HANCOCK, Maine — Now that the town owns a 150-acre former tannery property off Route 1, local officials are hoping to get federal funds to clean up pollution that accumulated at the site decades ago.
The town of Hancock has applied for $400,000 in federal brownfields remediation grant money from the U.S Environmental Protection Agency to help it clean up pollution at a defunct tannery off Route 1.
The property on Tannery Road was used as a leather tannery for about a decade, from the late 1950s to the late 1960s, according to a copy of the EPA grant application on file at the town office. After that, it fell into disuse and became derelict. The company that used to own and operate Hancock Ellsworth Tannery no longer exists.
The town took ownership of the site through foreclosure last fall after the prior owner failed to keep up with annual property tax payments to the town, according to First Selectman Gary Hunt. Hunt said last week that the town and area residents would benefit economically if the property, which is located near where routes 1 and 182 intersect and drains into Kilkenny Cove, gets cleaned up.
“We want to see something done with it. It’s an eyesore,” Hunt said. “We’re mostly concerned with cleaning up the pollution.”
The property, access to which is blocked by a gate and a fence, is not open to the public, according to Hunt.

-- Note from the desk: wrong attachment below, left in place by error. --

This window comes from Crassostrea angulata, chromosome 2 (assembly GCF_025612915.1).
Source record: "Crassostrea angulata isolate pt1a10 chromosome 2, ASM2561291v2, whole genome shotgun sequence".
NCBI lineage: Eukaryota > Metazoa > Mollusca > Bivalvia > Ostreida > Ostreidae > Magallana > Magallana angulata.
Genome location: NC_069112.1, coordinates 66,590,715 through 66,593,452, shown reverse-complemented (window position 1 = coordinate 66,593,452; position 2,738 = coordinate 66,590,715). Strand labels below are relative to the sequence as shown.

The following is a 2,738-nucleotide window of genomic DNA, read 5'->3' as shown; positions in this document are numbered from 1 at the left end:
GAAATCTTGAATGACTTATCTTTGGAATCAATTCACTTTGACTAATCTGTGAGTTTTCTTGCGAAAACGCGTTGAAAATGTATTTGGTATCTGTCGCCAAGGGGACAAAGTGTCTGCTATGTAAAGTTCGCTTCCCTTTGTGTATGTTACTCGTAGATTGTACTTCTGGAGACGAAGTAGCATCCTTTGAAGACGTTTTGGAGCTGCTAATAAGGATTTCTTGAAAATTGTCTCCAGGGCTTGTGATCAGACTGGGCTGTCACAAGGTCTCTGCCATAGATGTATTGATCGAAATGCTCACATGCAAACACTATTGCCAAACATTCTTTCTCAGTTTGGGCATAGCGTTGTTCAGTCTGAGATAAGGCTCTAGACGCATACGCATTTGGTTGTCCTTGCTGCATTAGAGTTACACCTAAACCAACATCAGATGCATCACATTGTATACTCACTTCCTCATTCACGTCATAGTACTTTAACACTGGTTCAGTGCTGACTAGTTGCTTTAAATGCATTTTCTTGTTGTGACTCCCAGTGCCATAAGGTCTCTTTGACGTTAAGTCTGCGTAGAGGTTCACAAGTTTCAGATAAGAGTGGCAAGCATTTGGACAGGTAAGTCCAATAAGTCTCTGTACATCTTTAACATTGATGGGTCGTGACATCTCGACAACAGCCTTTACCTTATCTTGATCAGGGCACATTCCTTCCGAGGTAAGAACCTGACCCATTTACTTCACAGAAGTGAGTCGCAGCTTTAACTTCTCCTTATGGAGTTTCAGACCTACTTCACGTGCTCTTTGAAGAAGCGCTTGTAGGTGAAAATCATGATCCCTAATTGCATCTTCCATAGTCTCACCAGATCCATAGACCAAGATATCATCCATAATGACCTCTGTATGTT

According to a letter sent by the Maine Department of Environmental Protection to EPA, neither the town nor the immediate past owners are responsible for cleaning up the site. The site is eligible for receiving federal brownfields remediation funds, state officials wrote in the letter.
The town sent its application for the environmental remediation funds to EPA on Dec. 18 and hopes to get an answer back this spring, Hunt said.
In the application, town officials indicate they have divided the property into three parcels, two of which require environmental remediation. The largest of the three, consisting of 134 acres, has not been affected by industrial waste. Town officials believe this parcel would be suitable to be developed into affordable housing, Hunt said.
The smallest parcel, at 3.6 acres, includes an abandoned 71,000-square-foot building where juveniles like to explore, according to the application. The building has a partially collapsed roof, asbestos, “hundreds” of old fluorescent light bulbs on the floor or dangling “precariously” from the roof, and heavy metals such as lead and chromium lying in open floor trenches, according to the application.
Graffiti has been painted on walls throughout the inside of the structure, which has trash and old building materials scattered across the floor, much of which is covered in moss. Many of the windows are broken with doors left open or missing, and several small trees are growing up out of openings in the floor.
“Chromium-impacted sludge and rotting hides from the 1960s remain within the building, and there are several water-filled pits located in unlit areas of the abandoned structure,” the application indicates.